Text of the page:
Some birds are so stressed by noise pollution it looks like they have PTSD

“This is an acoustic degradation of the environment,” biologist Rob Guralnick said.

The bluebird didn’t realize what she was getting herself into when she chose her new home, about 75 yards from a natural-gas compressor. It was only as the days and weeks wore on that the low whine of machinery started to take a toll. It was harder to hear the sounds of approaching predators, or even the normal noises of the surrounding world, so she had to maintain constant vigilance. Her stress hormone levels became skewed; her health deteriorated. She couldn’t resettle elsewhere, because she had a nest full of hatchlings to tend. Yet her chicks suffered too, growing up small and scantily feathered — if they survived at all.

Scientists couldn’t ask the bluebird what she was feeling. But when they sampled the bird’s blood, as part of a study of 240 nesting sites surrounding natural-gas-treatment facilities in northern New Mexico, they found she showed the same physiological symptoms as a human suffering from post-traumatic stress disorder.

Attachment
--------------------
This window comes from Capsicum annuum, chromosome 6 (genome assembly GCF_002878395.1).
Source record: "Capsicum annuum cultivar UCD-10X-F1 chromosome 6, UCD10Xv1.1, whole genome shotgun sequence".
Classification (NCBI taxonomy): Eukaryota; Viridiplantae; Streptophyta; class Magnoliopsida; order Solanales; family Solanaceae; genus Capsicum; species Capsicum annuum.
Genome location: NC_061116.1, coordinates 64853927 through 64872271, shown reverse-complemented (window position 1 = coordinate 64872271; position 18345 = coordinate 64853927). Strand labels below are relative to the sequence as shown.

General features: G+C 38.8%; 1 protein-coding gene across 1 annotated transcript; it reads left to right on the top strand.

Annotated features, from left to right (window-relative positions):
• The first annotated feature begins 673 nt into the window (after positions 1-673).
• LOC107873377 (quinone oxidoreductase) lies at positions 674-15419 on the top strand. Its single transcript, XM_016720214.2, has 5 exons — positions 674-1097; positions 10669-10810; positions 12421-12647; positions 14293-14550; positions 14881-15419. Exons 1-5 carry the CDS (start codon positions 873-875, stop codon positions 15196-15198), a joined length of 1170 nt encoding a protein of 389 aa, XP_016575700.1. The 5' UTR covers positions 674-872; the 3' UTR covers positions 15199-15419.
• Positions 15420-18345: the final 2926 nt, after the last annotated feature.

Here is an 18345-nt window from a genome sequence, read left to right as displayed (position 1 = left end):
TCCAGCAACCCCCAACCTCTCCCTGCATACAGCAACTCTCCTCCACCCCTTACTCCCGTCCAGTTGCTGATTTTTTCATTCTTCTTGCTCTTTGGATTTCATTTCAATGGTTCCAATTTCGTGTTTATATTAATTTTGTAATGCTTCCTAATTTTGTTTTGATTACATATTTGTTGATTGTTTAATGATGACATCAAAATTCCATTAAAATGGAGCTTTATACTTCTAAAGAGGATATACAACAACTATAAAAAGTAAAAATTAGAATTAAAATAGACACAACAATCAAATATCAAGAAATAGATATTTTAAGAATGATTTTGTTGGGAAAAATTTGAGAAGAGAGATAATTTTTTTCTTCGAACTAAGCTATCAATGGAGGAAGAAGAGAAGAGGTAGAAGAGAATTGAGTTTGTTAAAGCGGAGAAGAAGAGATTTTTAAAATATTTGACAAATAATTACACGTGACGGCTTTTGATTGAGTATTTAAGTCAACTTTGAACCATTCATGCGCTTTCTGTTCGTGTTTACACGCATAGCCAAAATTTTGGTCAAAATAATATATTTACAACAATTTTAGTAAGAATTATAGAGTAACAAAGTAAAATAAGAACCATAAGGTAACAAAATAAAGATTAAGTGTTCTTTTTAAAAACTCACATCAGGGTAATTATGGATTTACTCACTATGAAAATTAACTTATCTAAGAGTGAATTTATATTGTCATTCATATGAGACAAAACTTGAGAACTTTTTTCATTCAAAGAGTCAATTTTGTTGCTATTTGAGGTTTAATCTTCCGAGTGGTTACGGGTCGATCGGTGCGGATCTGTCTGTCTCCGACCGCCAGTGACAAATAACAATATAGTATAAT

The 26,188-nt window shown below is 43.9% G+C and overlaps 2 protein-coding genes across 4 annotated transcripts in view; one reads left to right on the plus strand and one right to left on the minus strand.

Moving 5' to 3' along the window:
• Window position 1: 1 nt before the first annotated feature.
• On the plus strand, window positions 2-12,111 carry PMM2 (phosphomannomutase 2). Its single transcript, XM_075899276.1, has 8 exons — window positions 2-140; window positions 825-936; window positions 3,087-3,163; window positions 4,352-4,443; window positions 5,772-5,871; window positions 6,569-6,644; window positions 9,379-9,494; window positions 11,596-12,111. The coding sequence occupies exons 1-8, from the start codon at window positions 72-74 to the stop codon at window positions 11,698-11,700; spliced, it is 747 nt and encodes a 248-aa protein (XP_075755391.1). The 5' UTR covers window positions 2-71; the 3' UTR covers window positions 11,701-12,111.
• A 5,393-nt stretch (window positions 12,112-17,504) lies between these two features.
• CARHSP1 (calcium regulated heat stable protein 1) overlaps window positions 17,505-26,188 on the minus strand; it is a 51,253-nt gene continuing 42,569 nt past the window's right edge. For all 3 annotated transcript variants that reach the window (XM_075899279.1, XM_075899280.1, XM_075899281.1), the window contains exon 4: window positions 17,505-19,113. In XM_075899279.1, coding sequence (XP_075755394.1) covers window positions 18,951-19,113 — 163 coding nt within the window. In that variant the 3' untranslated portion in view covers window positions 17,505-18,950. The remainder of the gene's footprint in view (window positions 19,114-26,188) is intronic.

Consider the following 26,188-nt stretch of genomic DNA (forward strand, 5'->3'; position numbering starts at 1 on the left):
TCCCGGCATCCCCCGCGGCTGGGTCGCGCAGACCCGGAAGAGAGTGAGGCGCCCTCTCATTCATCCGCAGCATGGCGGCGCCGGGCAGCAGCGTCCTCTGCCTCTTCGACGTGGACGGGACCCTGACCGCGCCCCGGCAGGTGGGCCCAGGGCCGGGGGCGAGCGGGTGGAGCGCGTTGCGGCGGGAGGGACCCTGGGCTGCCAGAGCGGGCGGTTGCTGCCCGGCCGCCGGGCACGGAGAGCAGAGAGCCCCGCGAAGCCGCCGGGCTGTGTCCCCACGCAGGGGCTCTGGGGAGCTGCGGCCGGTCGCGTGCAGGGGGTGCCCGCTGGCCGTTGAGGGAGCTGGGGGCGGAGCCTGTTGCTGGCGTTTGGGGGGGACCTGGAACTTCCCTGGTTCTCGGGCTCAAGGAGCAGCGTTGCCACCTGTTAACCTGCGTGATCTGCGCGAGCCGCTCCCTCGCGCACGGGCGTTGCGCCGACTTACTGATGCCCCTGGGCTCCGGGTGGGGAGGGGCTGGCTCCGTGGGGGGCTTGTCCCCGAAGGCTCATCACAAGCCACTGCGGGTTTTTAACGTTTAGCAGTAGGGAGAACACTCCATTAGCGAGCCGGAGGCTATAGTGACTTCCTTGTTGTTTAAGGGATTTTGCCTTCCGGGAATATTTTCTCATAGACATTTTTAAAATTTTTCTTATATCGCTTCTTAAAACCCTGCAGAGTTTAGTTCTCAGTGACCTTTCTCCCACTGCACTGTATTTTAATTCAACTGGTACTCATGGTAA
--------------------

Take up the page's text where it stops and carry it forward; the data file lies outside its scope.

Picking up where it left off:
“Noise is causing birds to be in a situation where they’re chronically stressed … and that has really huge health consequences for birds and their offspring,” said Rob Guralnick, associate curator of biodiversity informatics at the Florida Museum of Natural History.

It would be a stretch to say noise hurts birds’ mental health — the animals have not been evaluated by an avian psychologist. But in a paper published Monday in the Proceedings of the National Academy of Sciences, Guralnick and his colleagues say there is a clear connection between noise pollution, abnormal levels of stress hormones, and lower survival rates. This is the first time that link has been established in a population of wild animals, they argue, and it should make us all think hard about what our ruckus is doing to the Earth.

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“Habitat degradation is always conceived of as clear cutting, or, you know, changing the environment in a physical way. But this is an acoustic degradation of the environment,” Guralnick said. “We think it is a real conservation concern.”

The research was conducted at the Bureau of Land Management’s Rattlesnake Canyon Habitat Management Area, a sun-drenched expanse of sage-brush-covered mesas and steep canyons forested with juniper and pinyon pine. The site is uninhabited, but it’s dotted with natural-gas…

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